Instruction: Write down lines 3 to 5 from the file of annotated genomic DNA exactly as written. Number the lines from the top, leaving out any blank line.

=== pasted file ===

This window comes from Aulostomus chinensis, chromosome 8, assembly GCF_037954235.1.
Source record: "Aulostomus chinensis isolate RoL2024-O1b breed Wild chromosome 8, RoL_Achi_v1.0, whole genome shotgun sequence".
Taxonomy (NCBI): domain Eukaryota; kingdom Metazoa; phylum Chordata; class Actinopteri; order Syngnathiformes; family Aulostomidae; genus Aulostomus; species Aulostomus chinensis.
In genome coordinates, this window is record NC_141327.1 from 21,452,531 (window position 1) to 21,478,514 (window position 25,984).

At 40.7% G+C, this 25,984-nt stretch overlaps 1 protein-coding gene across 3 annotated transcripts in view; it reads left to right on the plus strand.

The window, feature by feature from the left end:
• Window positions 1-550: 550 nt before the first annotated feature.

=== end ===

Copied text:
Taxonomy (NCBI): domain Eukaryota; kingdom Metazoa; phylum Chordata; class Actinopteri; order Syngnathiformes; family Aulostomidae; genus Aulostomus; species Aulostomus chinensis.
In genome coordinates, this window is record NC_141327.1 from 21,452,531 (window position 1) to 21,478,514 (window position 25,984).

At 40.7% G+C, this 25,984-nt stretch overlaps 1 protein-coding gene across 3 annotated transcripts in view; it reads left to right on the plus strand.